A major review has called for private schools, universities and council leisure facilities to be liable for Scottish business rates.

The panel, led by former RBS Scotland chair Ken Barclay, has made 30 recommendations aimed at boosting growth, cutting administration and increasing fairness in the system.

Finance Secretary Derek Mackay welcomed the report, but opposition parties said it fell short of expectations.

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Among the measures proposed is a new relief for nurseries, a move to three-year revaluations and extra support for town centres.

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The review recommends halving the large business supplement, currently paid by properties with a rateable value over £51,000, to 1.3p, to bring it in line with England.

It also proposes a year-long delay before rates are increased when existing properties are improved and backs an evaluation of the Small Business Bonus Scheme, which offers rates relief for businesses with a rateable value of £35,000 or less.

The report acknowledges that an overhaul of charity relief was "controversial" but necessary to increase fairness in the system.

ALEOs, often created to run council leisure facilities, have charitable status that allows them an "unfair advantage compared to private sector businesses offering the same or very similar services".

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The report argues that private schools benefiting from reduced or zero rates bills is also "unfair" while commercial elements of universities, such as halls of residence that are rented outside of term time, should also be liable.

Sports clubs reliefs should also be reviewed to ensure they support affordable community-based facilities rather than prestigious golf clubs, it said.

Mr Barclay said: "Ratepayers providing the same goods or services should not be treated any differently because of their location, or by virtue of them operating in the public or private sector.

"We have also highlighted unfair advantages gained by anomalies within the system, and of those who deliberately avoid payment of tax. Neither is fair.

"These measures are essential for the rates system to remain credible for ratepayers and to ensure revenues are not undermined by avoidance tactics.

"We are clear, this is not about penalising certain sectors, it is about compliance, fairness and transparency."

The publication of the review follows widespread concern about the impact of a controversial revaluation earlier this year.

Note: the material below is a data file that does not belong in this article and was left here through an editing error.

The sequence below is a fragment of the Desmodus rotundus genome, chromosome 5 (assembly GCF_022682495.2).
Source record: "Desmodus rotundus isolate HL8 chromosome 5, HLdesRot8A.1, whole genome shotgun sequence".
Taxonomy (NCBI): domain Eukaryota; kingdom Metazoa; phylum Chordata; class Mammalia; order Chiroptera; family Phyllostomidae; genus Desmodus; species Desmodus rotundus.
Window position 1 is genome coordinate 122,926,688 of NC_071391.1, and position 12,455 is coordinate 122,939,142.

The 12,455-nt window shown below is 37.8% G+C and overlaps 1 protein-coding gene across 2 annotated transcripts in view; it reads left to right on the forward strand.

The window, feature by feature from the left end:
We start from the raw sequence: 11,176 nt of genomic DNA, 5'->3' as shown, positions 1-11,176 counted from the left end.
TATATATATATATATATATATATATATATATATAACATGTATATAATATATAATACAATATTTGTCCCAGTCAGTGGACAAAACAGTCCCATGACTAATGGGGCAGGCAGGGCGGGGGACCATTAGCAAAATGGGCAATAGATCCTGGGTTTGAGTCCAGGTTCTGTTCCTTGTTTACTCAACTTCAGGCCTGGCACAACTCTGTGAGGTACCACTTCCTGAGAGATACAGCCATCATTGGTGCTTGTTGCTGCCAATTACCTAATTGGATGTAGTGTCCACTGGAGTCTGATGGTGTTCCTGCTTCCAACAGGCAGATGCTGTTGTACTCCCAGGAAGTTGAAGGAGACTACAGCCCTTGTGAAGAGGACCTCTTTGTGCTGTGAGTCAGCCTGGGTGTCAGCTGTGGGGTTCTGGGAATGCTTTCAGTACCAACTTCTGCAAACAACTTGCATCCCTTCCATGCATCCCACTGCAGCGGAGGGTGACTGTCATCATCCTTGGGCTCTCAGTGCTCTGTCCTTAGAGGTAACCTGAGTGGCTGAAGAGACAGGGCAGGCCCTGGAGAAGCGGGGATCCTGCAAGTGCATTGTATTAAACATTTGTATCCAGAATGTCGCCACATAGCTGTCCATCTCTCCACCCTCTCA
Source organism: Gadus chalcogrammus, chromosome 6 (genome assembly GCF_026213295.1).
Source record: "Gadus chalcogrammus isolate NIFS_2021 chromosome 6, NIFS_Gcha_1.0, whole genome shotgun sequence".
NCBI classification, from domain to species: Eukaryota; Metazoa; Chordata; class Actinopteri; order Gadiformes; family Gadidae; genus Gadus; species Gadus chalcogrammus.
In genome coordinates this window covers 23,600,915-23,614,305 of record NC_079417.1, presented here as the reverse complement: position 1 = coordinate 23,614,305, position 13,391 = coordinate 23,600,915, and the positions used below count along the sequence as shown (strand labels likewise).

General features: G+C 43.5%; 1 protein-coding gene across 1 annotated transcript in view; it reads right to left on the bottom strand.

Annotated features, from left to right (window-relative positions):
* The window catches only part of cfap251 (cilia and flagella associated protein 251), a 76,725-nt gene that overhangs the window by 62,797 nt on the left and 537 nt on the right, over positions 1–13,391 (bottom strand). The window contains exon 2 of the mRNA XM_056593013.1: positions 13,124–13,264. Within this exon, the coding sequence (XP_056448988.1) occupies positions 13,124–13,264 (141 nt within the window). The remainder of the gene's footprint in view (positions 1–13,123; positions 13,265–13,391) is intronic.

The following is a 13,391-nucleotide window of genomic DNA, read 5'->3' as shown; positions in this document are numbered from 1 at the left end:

Mr Mackay was forced to offer more assistance to businesses facing large increases following the first revaluation of the rateable value of businesses since 2010.

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He said: "This report offers recommendations for reform of the system to make it work better for ratepayers across Scotland, while ensuring that the contribution they make to important local services is maintained.

"Having now received the Barclay Review, the Scottish Government will respond swiftly to its recommendations."

Scottish Conservative finance spokesman Murdo Fraser said: "There are many welcome proposals within this report.

"But many firms will feel this is tinkering round the edges of a broken system, rather than the fundamental overhaul that's required."

Green MSP Patrick Harvie welcomed the proposal to evaluate the Small Business Bonus Scheme but said it was disappointing the review did not propose "bold measures" such as a move to a land value tax.

Councillor Carolyn Caddick, for the Scottish Liberal Democrats, also backed a move to a system of land value taxation and said it was "disappointing" the report did not offer businesses protection from "gigantic rate increases" this year.

Scottish Labour's Jackie Baillie MSP raised concerns that if ALEOs paid business rates it would be "another burden on public services which are already dealing with budget cuts made by the SNP government".

"It is also disappointing that a fundamental overhaul of the system is not on the table," she said.

Councillor Gail Macgregor, council body Cosla's resources spokeswoman, said: "Councils are under significant financial pressure and seek to protect services.

"As part of protecting services, councils need to make savings. If this option is removed from councils this will have a big impact on frontline delivery of much-needed services such as leisure.

"I absolutely refute any suggestions that councils have deliberately avoided paying rates. We do not accept this. These are legitimate decisions and cannot be construed as avoidance."